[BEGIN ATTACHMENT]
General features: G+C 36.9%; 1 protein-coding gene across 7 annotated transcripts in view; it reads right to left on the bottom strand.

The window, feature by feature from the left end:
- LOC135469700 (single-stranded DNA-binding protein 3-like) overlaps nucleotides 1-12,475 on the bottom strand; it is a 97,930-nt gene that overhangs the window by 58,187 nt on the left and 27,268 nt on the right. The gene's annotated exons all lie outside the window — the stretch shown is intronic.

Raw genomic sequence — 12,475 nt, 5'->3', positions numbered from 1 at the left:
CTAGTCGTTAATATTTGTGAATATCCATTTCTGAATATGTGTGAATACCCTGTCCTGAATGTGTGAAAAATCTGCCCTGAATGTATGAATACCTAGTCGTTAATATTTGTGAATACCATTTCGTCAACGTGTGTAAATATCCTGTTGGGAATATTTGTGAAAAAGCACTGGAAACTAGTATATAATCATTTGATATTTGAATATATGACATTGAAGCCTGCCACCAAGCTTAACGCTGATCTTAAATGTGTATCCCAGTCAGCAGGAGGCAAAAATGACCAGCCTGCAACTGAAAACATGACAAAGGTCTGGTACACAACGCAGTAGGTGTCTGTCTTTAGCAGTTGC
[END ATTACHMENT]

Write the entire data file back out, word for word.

General features: G+C 36.9%; 1 protein-coding gene across 7 annotated transcripts in view; it reads right to left on the bottom strand.

The window, feature by feature from the left end:
- LOC135469700 (single-stranded DNA-binding protein 3-like) overlaps nucleotides 1-12,475 on the bottom strand; it is a 97,930-nt gene that overhangs the window by 58,187 nt on the left and 27,268 nt on the right. The gene's annotated exons all lie outside the window — the stretch shown is intronic.

Raw genomic sequence — 12,475 nt, 5'->3', positions numbered from 1 at the left:
CTAGTCGTTAATATTTGTGAATATCCATTTCTGAATATGTGTGAATACCCTGTCCTGAATGTGTGAAAAATCTGCCCTGAATGTATGAATACCTAGTCGTTAATATTTGTGAATACCATTTCGTCAACGTGTGTAAATATCCTGTTGGGAATATTTGTGAAAAAGCACTGGAAACTAGTATATAATCATTTGATATTTGAATATATGACATTGAAGCCTGCCACCAAGCTTAACGCTGATCTTAAATGTGTATCCCAGTCAGCAGGAGGCAAAAATGACCAGCCTGCAACTGAAAACATGACAAAGGTCTGGTACACAACGCAGTAGGTGTCTGTCTTTAGCAGTTGC